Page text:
What Is A Criminal Property Damage Offense?
In Arizona, the crime of criminal damage occurs when a person either intentionally or recklessly damages or defaces the property of another. Depending on the value of the property damaged, the prosecution pursues either felony or misdemeanor charges.
At Lane, Hupp, & Crowley, PLC, our attorneys have almost 40 years of combined experience in advocating for the rights of individuals across the greater Phoenix area and Arizona.
Classifications And Penalties Depend On The Extent Of The Damage
The level of offense for a charge of criminal damage is based on the value of the property.
- Damage of $10,000 or damage of $5,000 or more to a public utility = up to a four-year prison term, four years of probation and a fine of $150,000
- Damage of $2,000 or more, but less than $10,000 = up to a 2.5-year prison term, three years of probation and a fine of $150,000
- Damage of $1,000 or more, but less than $2,000 = up to two years in prison, three years of probation and a fine of $150,000
- Damage of more than $250, but less than $1,000 = up to six months in jail, three years of probation and a fine of $2,500
- Damage of $250 or less = up to four months in jail, two years of probation and a fine of $750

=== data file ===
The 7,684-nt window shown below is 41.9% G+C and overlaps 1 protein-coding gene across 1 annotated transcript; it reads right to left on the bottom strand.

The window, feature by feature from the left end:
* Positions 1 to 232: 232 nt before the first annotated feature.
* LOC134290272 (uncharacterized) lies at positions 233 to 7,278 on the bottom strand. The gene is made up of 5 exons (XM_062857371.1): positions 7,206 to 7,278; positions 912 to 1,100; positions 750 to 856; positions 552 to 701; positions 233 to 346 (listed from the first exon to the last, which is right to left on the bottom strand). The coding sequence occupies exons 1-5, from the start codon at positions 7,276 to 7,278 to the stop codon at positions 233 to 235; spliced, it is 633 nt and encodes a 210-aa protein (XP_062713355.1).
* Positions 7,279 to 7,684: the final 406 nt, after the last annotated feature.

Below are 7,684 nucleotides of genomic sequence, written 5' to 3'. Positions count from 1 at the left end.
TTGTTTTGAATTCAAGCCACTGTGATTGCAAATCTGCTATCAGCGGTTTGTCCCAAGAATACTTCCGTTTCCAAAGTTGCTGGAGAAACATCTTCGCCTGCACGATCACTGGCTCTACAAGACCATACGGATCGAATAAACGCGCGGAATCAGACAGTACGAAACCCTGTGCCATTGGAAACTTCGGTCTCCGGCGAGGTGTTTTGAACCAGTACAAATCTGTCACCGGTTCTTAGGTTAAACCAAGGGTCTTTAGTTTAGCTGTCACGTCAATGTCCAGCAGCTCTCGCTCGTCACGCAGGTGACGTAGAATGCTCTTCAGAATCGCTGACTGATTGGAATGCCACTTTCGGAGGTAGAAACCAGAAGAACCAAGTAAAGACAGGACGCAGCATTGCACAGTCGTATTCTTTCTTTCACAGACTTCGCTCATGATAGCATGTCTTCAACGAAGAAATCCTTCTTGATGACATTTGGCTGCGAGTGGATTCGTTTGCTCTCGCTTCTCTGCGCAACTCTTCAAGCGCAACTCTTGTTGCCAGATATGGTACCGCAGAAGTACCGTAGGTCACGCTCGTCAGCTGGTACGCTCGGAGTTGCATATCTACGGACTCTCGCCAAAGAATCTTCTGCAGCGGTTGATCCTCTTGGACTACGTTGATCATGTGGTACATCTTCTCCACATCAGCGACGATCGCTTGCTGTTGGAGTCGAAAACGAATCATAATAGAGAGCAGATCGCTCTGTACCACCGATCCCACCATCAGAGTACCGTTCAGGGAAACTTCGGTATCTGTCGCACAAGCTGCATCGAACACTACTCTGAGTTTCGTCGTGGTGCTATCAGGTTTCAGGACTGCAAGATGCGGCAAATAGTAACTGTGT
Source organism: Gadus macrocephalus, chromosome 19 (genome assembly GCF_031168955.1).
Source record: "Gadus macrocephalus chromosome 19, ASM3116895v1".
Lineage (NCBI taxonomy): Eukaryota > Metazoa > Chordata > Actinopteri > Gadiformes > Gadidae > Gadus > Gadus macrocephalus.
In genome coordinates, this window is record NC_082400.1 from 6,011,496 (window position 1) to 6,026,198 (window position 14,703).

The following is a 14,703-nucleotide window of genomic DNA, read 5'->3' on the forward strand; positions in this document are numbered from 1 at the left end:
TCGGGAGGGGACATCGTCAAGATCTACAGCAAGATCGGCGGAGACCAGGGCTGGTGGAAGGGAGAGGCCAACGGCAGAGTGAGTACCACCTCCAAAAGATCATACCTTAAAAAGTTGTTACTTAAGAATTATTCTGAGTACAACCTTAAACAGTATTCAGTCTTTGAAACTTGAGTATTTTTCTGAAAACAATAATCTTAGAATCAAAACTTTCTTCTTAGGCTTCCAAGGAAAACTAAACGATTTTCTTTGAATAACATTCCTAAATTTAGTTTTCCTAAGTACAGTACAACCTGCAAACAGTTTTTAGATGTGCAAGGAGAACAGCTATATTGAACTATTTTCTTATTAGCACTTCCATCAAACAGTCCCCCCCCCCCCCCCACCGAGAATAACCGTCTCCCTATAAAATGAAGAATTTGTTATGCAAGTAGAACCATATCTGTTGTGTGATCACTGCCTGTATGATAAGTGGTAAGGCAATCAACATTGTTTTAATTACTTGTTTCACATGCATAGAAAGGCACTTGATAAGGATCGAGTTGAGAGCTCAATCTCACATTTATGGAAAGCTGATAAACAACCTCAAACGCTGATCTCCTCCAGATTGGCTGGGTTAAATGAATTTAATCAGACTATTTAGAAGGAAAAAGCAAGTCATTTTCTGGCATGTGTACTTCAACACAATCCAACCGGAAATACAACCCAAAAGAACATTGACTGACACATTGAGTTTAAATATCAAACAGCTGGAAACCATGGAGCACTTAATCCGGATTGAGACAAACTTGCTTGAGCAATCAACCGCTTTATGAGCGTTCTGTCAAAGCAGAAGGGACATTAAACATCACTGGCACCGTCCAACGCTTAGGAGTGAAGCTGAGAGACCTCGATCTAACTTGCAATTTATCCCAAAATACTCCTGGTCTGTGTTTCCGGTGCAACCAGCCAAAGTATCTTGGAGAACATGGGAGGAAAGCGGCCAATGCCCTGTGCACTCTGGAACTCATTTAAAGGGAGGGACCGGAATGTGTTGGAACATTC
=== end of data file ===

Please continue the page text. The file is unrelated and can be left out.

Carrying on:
Damage Caused By Graffiti, Trespassing, Burglary Or Arson
Graffiti is one of the most common reasons behind criminal damage charges. Courts will include labor costs, material costs and costs associated with the equipment used to get rid of the graffiti to determine damages. Jail time is also likely for these offenses. Other related offenses can include trespassing, burglary and arson.
Driving While Impaired
Another common type of criminal damage occurs when a person is driving while impaired and causes an accident. For example, after a driver runs over a stop sign, the prosecutor could argue that the driver’s reckless actions caused the damage to the stop sign.
Domestic Violence-Related Criminal Damage Charges
Criminal damage is also often charged as a domestic violence offense. In these situations, the defendant partially owns the damaged property. If a husband breaks a dish during an argument, he could face criminal damage charges because the wife also owns the dish.
Consult With Our Skilled Legal Team
Many defenses are possible — a violation of your Miranda rights, a lack of intent to cause damage and more. Get an experienced lawyer on your side to fight for you.